Like any other human condition, you have to recognize it, respect it, and work with it, to overcome it. The thousands of homeless and incarcerated mentally ill are proof that our society has failed to encourage such basic loving decency.

    • Mark Eccles says

      People are homeless because the world runs on money and the homeless don’t have any/can’t earn any money.

      Criminals belong in jail (presumably they had a fair trial). People make choices, people make mistakes.

      You wrote “each time I got off my meds I became ill”

      Your brain might have been suffering from drug withdrawal. “the brain sprouts about 50 percent extra dopamine receptors.”

  24. MHwarrior says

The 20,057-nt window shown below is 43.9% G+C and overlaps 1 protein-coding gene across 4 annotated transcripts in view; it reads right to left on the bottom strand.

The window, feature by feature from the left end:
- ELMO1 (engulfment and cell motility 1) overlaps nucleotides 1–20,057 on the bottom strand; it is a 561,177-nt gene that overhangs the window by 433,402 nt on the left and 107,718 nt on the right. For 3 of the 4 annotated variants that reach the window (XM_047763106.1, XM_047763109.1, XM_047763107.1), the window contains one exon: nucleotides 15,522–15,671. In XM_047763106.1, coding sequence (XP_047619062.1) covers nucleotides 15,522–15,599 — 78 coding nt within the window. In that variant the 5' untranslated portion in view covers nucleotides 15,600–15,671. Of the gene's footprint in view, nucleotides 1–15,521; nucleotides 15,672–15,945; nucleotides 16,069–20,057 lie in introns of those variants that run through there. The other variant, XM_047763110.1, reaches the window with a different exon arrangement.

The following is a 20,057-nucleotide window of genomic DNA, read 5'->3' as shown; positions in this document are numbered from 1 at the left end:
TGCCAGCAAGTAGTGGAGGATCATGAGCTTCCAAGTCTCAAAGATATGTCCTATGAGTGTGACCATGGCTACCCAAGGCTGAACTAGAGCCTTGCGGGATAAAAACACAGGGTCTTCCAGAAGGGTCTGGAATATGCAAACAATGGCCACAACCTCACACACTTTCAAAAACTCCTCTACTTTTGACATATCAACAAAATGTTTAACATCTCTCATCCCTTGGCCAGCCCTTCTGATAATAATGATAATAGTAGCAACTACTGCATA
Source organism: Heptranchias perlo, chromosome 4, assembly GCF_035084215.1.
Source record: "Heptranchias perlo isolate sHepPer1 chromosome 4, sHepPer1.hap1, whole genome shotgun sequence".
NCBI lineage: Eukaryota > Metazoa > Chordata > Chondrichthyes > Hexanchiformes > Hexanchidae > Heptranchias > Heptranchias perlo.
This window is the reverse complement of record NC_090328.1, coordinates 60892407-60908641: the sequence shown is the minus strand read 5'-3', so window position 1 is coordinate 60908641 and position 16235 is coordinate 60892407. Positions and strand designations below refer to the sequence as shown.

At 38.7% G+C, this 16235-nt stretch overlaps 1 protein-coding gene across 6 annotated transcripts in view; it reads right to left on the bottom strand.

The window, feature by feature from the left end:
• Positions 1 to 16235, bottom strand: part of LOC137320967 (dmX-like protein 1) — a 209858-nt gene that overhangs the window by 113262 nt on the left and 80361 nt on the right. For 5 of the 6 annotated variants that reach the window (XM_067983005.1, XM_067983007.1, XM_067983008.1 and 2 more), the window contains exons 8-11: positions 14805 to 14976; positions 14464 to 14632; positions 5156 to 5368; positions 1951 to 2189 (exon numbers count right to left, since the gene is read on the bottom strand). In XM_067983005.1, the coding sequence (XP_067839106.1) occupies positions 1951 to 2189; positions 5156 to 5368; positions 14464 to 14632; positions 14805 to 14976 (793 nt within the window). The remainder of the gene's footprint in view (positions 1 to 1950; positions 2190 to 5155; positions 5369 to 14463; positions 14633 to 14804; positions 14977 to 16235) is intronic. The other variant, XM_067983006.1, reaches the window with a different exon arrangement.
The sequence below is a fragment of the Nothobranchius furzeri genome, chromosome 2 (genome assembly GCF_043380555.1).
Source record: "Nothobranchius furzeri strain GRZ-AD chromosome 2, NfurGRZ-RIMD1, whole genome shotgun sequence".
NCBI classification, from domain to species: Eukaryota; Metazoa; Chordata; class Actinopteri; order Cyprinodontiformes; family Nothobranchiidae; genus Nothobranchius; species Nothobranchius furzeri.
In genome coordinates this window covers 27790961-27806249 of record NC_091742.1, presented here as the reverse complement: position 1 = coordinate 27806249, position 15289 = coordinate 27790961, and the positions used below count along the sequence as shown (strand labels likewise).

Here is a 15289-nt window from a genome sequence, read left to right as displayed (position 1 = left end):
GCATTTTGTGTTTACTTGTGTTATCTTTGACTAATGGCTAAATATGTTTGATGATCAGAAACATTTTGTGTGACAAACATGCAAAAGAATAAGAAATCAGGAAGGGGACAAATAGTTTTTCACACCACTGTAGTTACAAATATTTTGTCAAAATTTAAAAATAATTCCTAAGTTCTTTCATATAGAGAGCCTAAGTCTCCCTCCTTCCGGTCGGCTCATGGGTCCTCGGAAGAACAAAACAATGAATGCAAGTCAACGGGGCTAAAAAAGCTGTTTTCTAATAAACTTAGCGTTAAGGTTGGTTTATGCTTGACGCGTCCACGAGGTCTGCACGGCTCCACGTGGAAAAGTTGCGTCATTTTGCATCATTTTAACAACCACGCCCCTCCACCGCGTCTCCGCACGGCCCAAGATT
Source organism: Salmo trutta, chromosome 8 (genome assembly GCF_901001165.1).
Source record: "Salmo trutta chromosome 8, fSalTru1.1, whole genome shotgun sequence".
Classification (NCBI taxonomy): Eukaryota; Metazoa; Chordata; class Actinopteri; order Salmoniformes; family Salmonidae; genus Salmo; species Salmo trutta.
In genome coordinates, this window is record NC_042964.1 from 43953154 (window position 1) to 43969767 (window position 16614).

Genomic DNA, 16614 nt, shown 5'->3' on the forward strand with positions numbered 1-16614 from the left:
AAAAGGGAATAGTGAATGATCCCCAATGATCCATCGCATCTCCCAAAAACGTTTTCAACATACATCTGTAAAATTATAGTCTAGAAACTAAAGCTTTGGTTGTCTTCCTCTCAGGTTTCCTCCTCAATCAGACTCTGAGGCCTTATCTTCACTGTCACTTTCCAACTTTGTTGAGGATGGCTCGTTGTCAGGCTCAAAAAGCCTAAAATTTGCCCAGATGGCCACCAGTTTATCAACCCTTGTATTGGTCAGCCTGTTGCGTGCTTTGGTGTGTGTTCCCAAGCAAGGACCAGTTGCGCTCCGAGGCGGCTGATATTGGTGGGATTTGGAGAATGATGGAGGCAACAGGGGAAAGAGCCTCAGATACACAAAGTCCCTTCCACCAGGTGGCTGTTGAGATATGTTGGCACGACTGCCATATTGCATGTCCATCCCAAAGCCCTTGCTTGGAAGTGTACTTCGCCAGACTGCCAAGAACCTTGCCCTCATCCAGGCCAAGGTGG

I feel terrible for the mom who wrote the letter about her son hearing Whittaker speak and believing his message of medication harm. NAMI national is going away from the original mission that the Moms who started had when the organization was formed which was to be the Family Voice on Mental Illness. Including consumers was a good idea but there are also many consumer organizations that families are not welcome to join unless they share the anti treatment philosophy that most of them have. I think that NAMI national has reached a crossroads and should decide if they want to keep the families as members or perhaps they want to become another consumer survivor organization. Shame on the NAMI board for approving Whittaker’s presentation. If they wanted to present an alternative view, why not get a researcher to speak who could back up his opinions with many studies done in the US. In my experience working in the medical profession for 30 years and in my second career working in a large county mental health system in California, I saw there were many different stages and types of the same diagnosis. I had breast cancer but am still alive at age 70 but my Mom died of the same illness at age 53. Her stage was different from mine and she did not have the opportunity to take Tamoxifen which had a lot of side effects but has kept my cancer in remission. Medication side effects are common with many medications but the devastation of an illness is worse than the side effects in my opinion. I am also the mother of a son who suffers from a severe form of schizophrenia who is only living in the community because he takes clozapine because nothing else stops the loud, threatening voices. If you have not experienced those type of horrible voices, you cannot know how impossible it is to function in the community. He also has a genetic blood clotting disorder so he also has to take large doses of a blood thinner because when he wasn’t on them, he developed a life threatening blood clot that almost killed him but was saved by a stent placement. So there will always be disagreement and some people may have the wrong diagnosis because maybe they are seen when they are psychotic from street drug use. For others, certain medications are lifelines and those people should be respected and listened to by the anti medication groups. Families also suffer mostly in silence as the secondary victims of the mental illness. Families do not want to see their relatives end up in the criminal justice system so we encourage medications as a way to stay out of that system nor do we want our relatives to end up suffering the streets. Until there is a better way to treat the symptoms, the right meds at the appropriate dose can be a way to have a decent life in the community.